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The parachute on the Genesis sample return capsule failed to deploy on re-entry. The capsule crashed in the Utah desert. The fragments from the sample return container have been packaged for shipment to Johnson Space Center's curation facility in early October. Scientists are optimistic that they will be able to salvage useful data from the samples.

The primary objective of the Genesis mission is to collect samples of solar wind particles and return them to Earth for detailed analysis. The science objectives are to obtain precise measurements of solar isotopic and elemental abundances and provide a reservoir of solar matter for future scientific analysis. Specifically, the primary scientific objectives were to obtain precise measurements of isotope ratios of oxygen, nitrogen, and solar wind isotopic fractionation. Study of these samples will allow testing of theories of solar system formation and evolution and early nebular composition. A total sample mass of roughly 10 to 20 micrograms is expected.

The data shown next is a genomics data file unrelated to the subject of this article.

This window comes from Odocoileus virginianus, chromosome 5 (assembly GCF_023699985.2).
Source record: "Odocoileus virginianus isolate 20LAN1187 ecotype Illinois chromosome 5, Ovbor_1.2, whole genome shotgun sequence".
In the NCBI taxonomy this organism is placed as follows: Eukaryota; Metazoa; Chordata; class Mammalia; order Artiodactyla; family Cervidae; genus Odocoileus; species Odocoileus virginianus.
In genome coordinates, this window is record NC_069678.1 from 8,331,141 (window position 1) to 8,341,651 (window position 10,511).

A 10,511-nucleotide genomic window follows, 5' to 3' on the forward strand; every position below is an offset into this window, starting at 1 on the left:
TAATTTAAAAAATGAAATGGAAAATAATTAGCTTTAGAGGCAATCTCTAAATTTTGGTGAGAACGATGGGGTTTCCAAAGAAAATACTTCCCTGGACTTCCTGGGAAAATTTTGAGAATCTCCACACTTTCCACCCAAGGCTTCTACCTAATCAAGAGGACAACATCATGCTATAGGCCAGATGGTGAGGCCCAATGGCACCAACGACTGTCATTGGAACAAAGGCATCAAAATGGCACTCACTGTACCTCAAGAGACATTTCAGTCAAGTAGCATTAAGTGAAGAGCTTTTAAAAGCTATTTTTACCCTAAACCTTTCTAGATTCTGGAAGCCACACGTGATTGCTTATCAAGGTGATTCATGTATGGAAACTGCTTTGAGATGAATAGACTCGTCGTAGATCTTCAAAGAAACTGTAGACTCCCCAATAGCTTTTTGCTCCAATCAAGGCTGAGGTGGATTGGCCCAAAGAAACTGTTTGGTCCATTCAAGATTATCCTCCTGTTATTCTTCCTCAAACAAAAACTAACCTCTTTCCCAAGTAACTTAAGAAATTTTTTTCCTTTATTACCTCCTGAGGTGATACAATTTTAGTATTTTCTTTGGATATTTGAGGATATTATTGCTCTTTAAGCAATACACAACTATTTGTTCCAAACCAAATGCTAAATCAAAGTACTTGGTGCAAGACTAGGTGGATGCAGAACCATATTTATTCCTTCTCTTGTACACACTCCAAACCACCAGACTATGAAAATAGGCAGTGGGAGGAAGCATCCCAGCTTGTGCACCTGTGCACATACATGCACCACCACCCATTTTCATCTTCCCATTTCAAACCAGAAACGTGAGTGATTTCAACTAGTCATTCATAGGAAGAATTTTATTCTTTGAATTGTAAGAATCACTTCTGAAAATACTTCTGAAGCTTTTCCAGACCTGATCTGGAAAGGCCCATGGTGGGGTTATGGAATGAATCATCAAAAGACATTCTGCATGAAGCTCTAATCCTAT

Spacecraft and Subsystems

The Genesis spacecraft has a launch mass of 636 kg, including 142 kg of fuel, and consists of a 2.3 meter long, 2 meter wide spacecraft deck with two fixed solar panel wings with a total span of 7.9 meters and a sample return capsule mounted on top of the deck. The spacecraft is spin stabilized at one revolution every 37.5 seconds. Propulsion is provided by a hydrazine monopropellant thruster using a helium pressurant. Communication is S-band via a fixed antenna. The solar panels provide a maximum of 254 Watts power to a nickle-hydrogen storage battery. Temperatures are maintained by heaters and passive thermal control. The spacecraft is also equipped with ion and electron electrostatic monitors to determine which solar wind regime is being encountered and to help set the appropriate collector voltage. Spacecraft subsystems and monitors are mounted beneath the sample return capsule.